Grisaille Panels


On view at The Met Cloisters in Gallery 04

In stained-glass painting, the term grisaille refers to an ornamental nonfigurative design painted in black line on colorless glass. Grisaille windows developed after a prohibition on the use of colored glass was issued by the Cistercian Order in 1134. By the thirteenth century, limited amounts of colored glass were introduced into grisaille designs. Here, a latticework of blue glass overlays one of the most intricate and complex patterns found in grisaille windows of the period. The design of this window finds its closest parallels in Normandy in the 1270s.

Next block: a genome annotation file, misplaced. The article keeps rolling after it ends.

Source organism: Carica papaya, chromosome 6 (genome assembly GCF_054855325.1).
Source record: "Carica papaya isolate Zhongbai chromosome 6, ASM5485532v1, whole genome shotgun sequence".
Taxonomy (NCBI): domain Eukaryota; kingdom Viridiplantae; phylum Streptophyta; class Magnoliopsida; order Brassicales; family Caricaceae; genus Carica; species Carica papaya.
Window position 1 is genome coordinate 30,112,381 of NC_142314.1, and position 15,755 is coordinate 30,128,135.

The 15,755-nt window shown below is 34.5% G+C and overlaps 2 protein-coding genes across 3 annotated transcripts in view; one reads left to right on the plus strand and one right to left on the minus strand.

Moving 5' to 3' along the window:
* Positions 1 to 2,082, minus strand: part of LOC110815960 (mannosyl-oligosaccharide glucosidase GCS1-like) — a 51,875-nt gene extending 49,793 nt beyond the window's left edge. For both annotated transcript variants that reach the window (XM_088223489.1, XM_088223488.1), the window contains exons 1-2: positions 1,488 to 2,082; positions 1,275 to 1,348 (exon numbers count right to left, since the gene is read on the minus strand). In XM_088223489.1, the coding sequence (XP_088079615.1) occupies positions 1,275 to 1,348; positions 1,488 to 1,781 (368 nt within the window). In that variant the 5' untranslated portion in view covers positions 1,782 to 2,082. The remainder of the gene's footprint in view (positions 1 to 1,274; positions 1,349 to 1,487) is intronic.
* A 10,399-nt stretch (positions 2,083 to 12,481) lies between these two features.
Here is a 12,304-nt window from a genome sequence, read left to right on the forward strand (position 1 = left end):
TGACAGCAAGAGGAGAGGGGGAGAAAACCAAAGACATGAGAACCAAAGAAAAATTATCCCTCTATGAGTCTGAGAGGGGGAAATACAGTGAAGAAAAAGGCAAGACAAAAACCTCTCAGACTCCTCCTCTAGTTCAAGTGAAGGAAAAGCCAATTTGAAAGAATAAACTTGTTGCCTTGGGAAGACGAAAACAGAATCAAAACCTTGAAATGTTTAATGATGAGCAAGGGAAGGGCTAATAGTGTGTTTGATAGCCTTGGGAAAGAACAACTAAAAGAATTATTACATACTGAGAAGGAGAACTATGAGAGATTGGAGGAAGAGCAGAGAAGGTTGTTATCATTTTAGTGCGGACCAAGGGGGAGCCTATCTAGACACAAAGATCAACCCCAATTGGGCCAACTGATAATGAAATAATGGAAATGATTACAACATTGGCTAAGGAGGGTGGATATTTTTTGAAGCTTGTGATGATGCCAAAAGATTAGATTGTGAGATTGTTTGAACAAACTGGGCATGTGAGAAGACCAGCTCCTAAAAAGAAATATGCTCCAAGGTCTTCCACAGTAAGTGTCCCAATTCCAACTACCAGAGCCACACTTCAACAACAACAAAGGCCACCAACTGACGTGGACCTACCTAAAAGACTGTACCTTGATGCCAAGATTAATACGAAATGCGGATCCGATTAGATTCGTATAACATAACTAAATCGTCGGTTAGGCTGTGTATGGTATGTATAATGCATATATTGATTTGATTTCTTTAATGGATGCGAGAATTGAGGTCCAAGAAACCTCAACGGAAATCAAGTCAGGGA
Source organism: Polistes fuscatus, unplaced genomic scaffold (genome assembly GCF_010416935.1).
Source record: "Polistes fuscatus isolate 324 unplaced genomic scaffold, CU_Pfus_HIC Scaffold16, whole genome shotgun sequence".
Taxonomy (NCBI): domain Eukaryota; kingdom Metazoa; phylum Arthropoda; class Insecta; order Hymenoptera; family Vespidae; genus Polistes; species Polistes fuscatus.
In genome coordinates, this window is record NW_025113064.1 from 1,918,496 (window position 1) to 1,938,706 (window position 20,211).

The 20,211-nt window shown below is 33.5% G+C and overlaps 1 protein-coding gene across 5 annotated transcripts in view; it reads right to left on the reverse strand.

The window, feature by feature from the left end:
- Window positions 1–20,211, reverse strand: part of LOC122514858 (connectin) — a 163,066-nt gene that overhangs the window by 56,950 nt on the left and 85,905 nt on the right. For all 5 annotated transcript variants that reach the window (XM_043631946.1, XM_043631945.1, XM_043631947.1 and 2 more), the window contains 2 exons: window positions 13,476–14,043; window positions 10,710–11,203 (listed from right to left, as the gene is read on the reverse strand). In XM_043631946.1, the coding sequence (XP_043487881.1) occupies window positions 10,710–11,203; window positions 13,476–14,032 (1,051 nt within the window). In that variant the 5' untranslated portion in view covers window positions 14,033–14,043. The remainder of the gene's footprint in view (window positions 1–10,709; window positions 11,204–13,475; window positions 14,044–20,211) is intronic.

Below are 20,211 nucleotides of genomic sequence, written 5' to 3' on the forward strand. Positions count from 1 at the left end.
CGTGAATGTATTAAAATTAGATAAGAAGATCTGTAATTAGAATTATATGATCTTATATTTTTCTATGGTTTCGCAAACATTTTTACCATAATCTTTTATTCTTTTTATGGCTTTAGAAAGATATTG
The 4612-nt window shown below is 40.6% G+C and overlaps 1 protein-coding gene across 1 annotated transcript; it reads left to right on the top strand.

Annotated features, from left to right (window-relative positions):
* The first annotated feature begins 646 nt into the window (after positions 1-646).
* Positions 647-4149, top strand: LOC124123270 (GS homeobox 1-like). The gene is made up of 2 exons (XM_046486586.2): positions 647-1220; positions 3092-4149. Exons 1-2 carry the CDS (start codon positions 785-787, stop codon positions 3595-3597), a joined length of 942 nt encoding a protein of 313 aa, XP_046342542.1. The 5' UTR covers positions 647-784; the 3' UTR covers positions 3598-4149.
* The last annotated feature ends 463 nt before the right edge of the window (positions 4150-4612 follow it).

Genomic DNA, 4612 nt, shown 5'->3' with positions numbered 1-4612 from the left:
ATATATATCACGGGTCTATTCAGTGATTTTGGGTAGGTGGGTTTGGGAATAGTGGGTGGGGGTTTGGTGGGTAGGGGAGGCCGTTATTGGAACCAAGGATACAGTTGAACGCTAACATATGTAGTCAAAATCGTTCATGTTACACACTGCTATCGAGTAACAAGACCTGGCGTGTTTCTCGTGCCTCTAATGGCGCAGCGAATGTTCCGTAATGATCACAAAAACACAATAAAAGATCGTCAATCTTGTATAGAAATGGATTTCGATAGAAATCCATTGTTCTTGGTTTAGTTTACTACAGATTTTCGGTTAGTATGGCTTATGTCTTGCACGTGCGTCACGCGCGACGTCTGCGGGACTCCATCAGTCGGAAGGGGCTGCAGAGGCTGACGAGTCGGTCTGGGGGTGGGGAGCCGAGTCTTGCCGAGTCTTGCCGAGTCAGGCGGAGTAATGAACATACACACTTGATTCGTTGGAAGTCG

The top and bottom panels and the red border are modern. The right sides of the four central panels have been expanded.

Grisaille Panels, Pot-metal and colorless glass with vitreous paint, French

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